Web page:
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Fabulous resource shots. Thank you.
Now I understand the brake and windshield washer fluid reservoir locations better.
That right rear tire seems to have taken more than its share of abuse, though!
 

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4C

Fabulous resource shots. Thank you.
Now I understand the brake and windshield washer fluid reservoir locations better.
That right rear tire seems to have taken more than its share of abuse, though!
I shot these pictures last year during 4C education. This car was one of the test 4C .
 

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Interesting that all the rear of the chassis appears to be metal ...unless that is because this car is a prototype?
Pete
 

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Interesting that all the rear of the chassis appears to be metal ...unless that is because this car is a prototype?
Pete
Front and rear crash struture and engine mounting points are all aluminum.
Only the middle bit, the "tub" from firwall to front of cabin,is carbon fibre.
 

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Front and rear crash struture and engine mounting points are all aluminum.
Only the middle bit, the "tub" from firwall to front of cabin,is carbon fibre.
i wonder how much of that rear metal structure relates to the overall chassis rigidity? A say this because the rear suspension attaches to it.
Pete
 

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i wonder how much of that rear metal structure relates to the overall chassis rigidity? A say this because the rear suspension attaches to it.
Pete
Rigidity, lightweight, energy dissipation (crash absorption), repairability, lower cost, and modularity (for future chasis variation) were all considerations, from what I have read.
The carbon monocoque flexes to a different degree than the aluminum frame.
Downside is that the connection between CF and aluminum structures need annual inspection by Alfa service department.
 

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"Downside is that the connection between CF and aluminum structures need annual inspection by Alfa service department"

Probably worried about the possible onset of galvanic corrosion in the aluminum, as gr/ep and aluminum in contact needs to be separated by some sort of dielectric material so that a "battery" isn't created when everything gets wet, esp if salt is used on the road in the winter.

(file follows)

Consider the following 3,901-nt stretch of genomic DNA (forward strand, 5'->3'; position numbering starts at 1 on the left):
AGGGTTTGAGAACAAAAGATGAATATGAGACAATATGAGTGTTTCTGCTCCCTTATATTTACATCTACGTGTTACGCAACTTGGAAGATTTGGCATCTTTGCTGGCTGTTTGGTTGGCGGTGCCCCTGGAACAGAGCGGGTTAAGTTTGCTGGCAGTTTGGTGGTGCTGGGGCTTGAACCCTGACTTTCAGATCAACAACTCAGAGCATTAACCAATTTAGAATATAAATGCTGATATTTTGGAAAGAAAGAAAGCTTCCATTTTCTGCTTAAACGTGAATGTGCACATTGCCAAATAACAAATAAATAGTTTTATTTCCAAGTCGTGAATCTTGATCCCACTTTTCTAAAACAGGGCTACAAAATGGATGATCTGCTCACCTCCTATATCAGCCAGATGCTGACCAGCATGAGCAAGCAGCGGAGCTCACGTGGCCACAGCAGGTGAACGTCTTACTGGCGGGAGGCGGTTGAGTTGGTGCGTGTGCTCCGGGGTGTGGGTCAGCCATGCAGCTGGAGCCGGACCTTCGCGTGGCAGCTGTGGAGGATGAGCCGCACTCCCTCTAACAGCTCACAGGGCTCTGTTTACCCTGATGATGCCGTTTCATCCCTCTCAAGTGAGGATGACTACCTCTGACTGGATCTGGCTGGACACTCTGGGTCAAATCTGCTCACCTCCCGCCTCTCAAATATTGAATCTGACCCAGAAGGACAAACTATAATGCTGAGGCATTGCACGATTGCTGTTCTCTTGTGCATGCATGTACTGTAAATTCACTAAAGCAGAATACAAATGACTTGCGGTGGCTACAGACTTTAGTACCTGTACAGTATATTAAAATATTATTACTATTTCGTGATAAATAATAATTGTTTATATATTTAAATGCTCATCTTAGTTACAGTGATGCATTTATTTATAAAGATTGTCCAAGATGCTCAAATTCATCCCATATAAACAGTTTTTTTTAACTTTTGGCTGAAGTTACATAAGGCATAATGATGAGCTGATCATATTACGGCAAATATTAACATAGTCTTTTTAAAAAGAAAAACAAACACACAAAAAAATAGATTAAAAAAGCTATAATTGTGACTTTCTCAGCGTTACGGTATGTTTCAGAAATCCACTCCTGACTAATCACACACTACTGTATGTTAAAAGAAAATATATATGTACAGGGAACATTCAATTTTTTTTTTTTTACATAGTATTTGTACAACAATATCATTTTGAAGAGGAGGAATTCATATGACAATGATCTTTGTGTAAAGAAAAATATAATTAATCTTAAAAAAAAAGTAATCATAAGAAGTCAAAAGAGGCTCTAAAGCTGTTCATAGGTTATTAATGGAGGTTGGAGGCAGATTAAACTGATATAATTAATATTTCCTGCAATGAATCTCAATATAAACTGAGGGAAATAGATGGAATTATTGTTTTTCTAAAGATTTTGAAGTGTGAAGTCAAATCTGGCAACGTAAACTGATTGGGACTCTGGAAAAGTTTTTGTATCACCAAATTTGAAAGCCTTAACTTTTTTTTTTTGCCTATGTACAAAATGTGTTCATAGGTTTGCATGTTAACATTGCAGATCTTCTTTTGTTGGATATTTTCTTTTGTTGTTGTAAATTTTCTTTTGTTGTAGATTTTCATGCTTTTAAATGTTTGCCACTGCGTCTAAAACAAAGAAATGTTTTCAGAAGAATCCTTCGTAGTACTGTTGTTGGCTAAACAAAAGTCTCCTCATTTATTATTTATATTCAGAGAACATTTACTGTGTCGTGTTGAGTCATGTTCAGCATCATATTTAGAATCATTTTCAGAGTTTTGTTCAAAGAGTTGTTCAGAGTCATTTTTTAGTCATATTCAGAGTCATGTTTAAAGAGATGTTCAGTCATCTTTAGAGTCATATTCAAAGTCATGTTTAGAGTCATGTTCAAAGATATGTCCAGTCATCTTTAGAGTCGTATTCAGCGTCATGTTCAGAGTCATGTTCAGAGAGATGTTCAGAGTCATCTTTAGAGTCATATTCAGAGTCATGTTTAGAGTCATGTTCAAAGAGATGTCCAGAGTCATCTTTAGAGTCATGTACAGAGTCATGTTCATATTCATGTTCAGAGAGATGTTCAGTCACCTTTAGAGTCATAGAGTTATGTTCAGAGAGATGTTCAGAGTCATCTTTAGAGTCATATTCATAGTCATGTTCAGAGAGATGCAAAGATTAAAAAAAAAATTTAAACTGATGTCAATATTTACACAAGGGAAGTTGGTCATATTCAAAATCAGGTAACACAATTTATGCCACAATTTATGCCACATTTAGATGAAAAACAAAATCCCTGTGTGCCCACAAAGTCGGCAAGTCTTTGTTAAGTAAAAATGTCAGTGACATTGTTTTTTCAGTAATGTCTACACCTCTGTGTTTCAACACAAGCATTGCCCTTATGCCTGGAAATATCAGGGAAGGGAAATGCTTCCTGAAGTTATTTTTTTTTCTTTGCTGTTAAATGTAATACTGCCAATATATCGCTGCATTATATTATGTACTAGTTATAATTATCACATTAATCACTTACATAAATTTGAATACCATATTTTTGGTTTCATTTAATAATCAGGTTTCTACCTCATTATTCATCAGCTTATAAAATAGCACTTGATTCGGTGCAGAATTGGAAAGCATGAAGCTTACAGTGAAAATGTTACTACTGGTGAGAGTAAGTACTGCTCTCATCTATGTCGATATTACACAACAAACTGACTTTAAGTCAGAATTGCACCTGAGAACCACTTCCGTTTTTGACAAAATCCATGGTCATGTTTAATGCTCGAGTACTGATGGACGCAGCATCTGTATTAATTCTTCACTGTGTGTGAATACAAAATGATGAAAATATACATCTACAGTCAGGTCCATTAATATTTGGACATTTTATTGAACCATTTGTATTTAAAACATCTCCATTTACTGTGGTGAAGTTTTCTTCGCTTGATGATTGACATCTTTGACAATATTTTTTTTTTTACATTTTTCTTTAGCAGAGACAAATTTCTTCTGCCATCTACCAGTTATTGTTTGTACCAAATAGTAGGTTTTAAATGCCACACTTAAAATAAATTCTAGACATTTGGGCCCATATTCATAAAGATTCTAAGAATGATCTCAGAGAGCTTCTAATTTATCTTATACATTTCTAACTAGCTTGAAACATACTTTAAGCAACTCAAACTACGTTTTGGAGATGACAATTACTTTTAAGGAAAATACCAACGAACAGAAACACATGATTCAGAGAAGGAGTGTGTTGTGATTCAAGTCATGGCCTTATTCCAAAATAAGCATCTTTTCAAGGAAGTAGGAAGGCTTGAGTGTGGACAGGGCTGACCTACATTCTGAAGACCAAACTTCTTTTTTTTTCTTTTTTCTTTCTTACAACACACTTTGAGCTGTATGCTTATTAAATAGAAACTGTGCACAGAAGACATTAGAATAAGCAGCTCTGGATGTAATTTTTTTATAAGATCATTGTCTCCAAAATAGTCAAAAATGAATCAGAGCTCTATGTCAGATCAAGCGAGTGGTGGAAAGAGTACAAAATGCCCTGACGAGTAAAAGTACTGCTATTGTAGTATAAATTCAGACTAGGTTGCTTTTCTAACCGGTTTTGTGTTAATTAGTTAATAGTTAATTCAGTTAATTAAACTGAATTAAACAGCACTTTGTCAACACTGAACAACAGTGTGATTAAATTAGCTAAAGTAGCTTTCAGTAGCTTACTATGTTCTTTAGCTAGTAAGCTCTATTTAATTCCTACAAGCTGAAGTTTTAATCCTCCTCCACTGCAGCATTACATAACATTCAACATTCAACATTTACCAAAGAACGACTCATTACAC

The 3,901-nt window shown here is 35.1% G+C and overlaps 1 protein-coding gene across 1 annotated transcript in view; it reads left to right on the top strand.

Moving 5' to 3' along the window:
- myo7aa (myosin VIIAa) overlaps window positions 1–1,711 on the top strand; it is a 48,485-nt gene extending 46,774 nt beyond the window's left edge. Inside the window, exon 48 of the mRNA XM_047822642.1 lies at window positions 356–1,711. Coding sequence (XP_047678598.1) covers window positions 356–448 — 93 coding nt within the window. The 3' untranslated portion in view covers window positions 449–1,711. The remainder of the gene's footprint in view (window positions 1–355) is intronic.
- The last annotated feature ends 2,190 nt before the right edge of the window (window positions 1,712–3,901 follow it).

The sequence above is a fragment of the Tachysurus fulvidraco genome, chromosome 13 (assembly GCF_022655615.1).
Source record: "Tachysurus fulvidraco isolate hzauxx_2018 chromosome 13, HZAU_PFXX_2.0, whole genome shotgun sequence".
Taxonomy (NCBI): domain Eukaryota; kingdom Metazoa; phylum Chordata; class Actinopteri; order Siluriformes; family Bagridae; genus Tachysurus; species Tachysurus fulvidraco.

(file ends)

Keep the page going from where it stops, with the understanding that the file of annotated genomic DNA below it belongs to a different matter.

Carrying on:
Thus the evidently required inspections.

On one airplane I helped design, some of the gr/ep and aluminum structure in joints was separated by Kapton film. In other areas, the gr/ep structure was attached to titanium structure, titanium metal being used in part because it doesn't create a battery when against the carbon composite material.
 

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"Downside is that the connection between CF and aluminum structures need annual inspection by Alfa service department"

Probably worried about the possible onset of galvanic corrosion in the aluminum, as gr/ep and aluminum in contact needs to be separated by some sort of dielectric material so that a "battery" isn't created when everything gets wet, esp if salt is used on the road in the winter.

Thus the evidently required inspections.

On one airplane I helped design, some of the gr/ep and aluminum structure in joints was separated by Kapton film. In other areas, the gr/ep structure was attached to titanium structure, titanium metal being used in part because it doesn't create a battery when against the carbon composite material.
You're talking about electrolysis, which is a big problem in boats. It happens with any dis-similar metals, some worse than others. Boats are the worst as they live in water. Cars take so long most don't even know about it.

Carbon fiber is a conductor of electricity. Not sure if it will break down like metal but the aluminum sub frame certainly will.
 

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And I continue to learn things, interesting thanks :)
Pete
 

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"You're talking about electrolysis"

Yes, that is right. Interesting that Alfa is insisting on inspections of the joints, as if they don't quite trust what they have done. I'd be leery of driving a 4C in the winter where salt is used on the road, not that I figure that many would take such a chance of driving a 4C on slippery winter roads.

Always a big problem with the new use of Gr/ep composites. The aircraft companies know pretty much how to protect it, though. For example, the 777 horizontal stabilizer is Gr/ep, has been used on that airplane for several decades. Same with some Airbus models.

Luckily, our sailboat is all fiberglass with an outboard motor, so even though the boat sits in saltwater all year, there is no problem with electrolysis. The mildly acid rain does slowly try to dissolve the zincs on the outboard motor, even though it sits kicked up out of the water almost all of the time.

Alfa had the problem of having stainless window trim clips which cut into the painted body metal, thus creating areas of galvanic corrosion in many models. Now, everything is glued on instead.
 
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